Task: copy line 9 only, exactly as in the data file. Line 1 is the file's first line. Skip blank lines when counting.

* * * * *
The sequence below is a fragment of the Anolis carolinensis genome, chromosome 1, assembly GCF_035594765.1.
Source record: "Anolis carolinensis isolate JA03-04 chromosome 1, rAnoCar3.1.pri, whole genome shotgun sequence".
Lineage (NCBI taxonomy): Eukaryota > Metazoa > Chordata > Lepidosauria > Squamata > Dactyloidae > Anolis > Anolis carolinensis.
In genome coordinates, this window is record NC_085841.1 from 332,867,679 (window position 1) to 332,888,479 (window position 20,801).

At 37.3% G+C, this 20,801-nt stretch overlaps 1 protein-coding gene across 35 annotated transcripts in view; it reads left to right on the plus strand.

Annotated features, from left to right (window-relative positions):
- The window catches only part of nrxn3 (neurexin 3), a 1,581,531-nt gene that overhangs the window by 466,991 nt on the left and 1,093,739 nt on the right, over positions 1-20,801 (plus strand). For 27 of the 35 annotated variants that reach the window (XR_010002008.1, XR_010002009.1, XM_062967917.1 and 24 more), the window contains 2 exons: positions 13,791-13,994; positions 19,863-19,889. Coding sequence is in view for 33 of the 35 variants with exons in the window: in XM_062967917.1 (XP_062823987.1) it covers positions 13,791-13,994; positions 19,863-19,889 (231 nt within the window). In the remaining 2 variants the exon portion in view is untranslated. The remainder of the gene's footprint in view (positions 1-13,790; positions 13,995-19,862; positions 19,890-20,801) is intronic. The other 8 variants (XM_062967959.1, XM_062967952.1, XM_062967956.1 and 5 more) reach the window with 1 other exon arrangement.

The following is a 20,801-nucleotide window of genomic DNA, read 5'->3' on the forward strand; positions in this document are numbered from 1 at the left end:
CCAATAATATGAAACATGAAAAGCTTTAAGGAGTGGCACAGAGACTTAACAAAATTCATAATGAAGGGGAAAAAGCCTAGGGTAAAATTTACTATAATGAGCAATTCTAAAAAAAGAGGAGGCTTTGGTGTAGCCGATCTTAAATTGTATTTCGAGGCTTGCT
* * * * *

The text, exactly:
CCAATAATATGAAACATGAAAAGCTTTAAGGAGTGGCACAGAGACTTAACAAAATTCATAATGAAGGGGAAAAAGCCTAGGGTAAAATTTACTATAATGAGCAATTCTAAAAAAAGAGGAGGCTTTGGTGTAGCCGATCTTAAATTGTATTTCGAGGCTTGCT